Ferrari 290 MM

Lauding the success of the 250 S at the Mille Miglia, Ferrari showed a more-conventional chassis for the new 250 engine at the 1952 Paris Motor Show. Pinin Farina clothed this chassis, with the celebratory 250 MM coupe launched at the 1953 Geneva Motor Show.

This car was almost plain by contemporary standards, but it possessed a certain purposefulness with its small grille and compact tail complete with a panoramic rear window. Carrozzeria Vignale's open barchetta also broke new styling ground, with recessed headlights and side vents becoming a staple of Ferrari design for the 1950s.

The 250 MM's wheelbase was longer than the 250 S at 2,420 mm (95.3 in), with the saloon 50 kg (110 lb) heavier than the 850 kg (1,874 lb) barchetta on a conventional tube frame. The V12 engine's dry sump was abandoned for the production car, and the transmission lost one cog as well, but power was up to 240 PS (177 kW; 237 hp).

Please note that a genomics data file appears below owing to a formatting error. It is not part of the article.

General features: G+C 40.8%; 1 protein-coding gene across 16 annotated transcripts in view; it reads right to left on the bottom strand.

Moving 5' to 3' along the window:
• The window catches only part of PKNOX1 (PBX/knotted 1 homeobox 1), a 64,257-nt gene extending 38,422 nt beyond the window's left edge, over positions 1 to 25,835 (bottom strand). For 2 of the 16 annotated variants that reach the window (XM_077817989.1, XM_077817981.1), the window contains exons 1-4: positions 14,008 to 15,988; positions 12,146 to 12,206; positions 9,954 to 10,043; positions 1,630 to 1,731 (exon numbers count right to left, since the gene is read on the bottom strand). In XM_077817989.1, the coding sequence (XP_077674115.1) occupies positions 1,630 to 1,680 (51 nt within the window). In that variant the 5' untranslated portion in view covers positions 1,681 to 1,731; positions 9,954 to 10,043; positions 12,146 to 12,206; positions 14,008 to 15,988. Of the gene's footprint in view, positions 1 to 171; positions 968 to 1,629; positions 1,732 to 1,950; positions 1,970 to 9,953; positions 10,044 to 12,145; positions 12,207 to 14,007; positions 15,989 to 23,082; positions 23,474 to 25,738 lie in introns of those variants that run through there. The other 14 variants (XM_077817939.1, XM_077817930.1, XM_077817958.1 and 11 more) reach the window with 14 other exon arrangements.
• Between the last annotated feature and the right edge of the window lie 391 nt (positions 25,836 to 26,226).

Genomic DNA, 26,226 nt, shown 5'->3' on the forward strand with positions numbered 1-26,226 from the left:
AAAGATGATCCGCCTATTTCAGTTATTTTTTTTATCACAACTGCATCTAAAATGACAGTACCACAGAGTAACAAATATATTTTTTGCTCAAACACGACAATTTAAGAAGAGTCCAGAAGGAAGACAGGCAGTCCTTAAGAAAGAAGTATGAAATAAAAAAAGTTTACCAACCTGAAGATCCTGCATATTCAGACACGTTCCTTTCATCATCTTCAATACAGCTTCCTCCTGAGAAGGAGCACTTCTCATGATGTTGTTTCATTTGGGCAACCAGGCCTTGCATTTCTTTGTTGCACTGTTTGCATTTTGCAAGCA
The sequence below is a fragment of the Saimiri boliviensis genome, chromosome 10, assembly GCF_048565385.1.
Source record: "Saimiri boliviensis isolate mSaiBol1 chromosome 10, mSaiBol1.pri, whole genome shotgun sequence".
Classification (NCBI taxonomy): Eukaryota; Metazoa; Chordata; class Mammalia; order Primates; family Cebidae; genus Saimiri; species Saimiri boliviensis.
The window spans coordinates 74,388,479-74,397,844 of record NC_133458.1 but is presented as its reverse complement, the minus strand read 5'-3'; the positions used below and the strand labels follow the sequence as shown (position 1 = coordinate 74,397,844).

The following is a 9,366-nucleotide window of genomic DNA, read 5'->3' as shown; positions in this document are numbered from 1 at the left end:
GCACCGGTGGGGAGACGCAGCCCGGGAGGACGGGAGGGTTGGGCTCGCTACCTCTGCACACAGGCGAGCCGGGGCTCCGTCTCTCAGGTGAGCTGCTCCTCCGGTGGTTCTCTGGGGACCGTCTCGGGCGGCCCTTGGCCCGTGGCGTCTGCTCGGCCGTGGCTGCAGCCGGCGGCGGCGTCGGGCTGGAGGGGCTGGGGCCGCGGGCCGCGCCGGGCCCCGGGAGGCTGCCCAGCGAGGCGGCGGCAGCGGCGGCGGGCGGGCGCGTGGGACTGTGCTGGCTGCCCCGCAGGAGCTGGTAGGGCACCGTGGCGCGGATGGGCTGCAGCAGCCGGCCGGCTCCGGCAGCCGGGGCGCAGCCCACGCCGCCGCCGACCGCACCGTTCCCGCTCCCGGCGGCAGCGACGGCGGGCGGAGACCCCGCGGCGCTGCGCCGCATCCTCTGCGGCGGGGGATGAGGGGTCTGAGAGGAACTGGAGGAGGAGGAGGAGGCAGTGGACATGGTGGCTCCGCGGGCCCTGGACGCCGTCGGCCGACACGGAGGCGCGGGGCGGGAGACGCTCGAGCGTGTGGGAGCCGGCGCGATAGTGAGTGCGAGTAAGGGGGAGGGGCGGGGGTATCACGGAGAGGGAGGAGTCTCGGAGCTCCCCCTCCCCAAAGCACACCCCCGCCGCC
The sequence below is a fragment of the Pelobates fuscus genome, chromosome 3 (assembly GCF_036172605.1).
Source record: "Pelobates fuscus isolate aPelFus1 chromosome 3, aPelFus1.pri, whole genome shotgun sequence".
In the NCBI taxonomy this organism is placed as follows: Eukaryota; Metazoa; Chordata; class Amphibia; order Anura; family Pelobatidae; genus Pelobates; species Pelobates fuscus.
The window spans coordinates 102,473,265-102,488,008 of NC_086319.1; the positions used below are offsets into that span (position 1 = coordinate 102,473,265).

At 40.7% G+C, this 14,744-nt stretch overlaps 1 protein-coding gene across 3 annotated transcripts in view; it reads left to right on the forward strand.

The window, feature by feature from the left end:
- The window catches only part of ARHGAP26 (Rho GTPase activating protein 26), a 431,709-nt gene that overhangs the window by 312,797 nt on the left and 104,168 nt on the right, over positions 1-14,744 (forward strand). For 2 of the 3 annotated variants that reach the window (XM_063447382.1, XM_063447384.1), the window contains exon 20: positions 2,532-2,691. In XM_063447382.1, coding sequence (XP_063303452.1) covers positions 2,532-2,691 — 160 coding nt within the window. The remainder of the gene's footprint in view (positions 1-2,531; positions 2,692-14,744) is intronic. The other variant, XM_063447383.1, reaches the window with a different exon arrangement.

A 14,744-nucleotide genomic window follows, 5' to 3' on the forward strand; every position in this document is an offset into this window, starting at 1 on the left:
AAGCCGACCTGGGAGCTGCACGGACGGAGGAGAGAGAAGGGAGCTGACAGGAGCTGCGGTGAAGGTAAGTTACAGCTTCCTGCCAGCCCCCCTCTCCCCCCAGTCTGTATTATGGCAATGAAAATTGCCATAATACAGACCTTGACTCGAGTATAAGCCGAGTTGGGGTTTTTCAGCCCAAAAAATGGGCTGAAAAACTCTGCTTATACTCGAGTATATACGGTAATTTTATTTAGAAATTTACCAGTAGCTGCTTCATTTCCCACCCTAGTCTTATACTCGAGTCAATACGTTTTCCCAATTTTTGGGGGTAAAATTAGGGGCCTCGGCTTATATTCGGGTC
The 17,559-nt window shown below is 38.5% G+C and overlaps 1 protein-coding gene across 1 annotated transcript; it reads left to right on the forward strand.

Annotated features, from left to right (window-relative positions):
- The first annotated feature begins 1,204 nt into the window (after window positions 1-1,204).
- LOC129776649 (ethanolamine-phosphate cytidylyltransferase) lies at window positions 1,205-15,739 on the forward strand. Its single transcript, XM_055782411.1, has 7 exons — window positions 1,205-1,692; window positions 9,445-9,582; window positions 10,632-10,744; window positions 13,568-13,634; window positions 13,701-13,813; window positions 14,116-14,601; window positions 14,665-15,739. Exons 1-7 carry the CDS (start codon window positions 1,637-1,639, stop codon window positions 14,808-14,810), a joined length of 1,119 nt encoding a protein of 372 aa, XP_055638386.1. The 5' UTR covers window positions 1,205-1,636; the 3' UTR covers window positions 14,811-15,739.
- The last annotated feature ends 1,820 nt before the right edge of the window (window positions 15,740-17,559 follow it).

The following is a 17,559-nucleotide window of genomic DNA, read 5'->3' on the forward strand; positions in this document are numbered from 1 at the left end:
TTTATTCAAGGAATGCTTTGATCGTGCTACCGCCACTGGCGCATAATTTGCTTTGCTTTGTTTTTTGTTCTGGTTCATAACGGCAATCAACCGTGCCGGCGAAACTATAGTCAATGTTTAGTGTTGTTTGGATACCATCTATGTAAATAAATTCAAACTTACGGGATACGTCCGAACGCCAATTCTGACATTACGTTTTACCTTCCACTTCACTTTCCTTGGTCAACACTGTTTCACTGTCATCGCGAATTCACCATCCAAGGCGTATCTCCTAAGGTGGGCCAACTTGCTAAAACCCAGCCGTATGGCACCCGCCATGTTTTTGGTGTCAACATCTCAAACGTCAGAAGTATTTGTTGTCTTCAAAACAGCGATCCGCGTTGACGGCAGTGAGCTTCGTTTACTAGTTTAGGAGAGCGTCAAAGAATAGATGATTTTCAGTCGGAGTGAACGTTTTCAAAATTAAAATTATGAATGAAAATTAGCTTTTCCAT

Like the 250 S, the 250 MM was a racing car, debuting at the Giro di Sicilia with privateer Paulo Marzotto. A Carrozzeria Morelli-bodied 250 MM barchetta came fourth in the 1954 Mille Miglia with driver Clemente Biondetti. The V12-powered 250 MM was replaced by the four-cylinder 625 TF and 735 S later in 1953.

Source: Wikipedia, 2011

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